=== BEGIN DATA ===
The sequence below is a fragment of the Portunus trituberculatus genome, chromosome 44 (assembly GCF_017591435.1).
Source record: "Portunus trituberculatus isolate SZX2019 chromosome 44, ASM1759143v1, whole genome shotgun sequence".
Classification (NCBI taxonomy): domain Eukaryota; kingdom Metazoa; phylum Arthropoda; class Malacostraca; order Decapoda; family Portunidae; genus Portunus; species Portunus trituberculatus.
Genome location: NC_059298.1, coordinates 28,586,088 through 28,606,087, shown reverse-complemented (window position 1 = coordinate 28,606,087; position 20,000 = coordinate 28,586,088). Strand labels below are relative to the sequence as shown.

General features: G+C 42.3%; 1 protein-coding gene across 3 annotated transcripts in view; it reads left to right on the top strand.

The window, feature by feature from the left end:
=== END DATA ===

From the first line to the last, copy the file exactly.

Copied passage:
The sequence below is a fragment of the Portunus trituberculatus genome, chromosome 44 (assembly GCF_017591435.1).
Source record: "Portunus trituberculatus isolate SZX2019 chromosome 44, ASM1759143v1, whole genome shotgun sequence".
Classification (NCBI taxonomy): domain Eukaryota; kingdom Metazoa; phylum Arthropoda; class Malacostraca; order Decapoda; family Portunidae; genus Portunus; species Portunus trituberculatus.
Genome location: NC_059298.1, coordinates 28,586,088 through 28,606,087, shown reverse-complemented (window position 1 = coordinate 28,606,087; position 20,000 = coordinate 28,586,088). Strand labels below are relative to the sequence as shown.

General features: G+C 42.3%; 1 protein-coding gene across 3 annotated transcripts in view; it reads left to right on the top strand.

The window, feature by feature from the left end: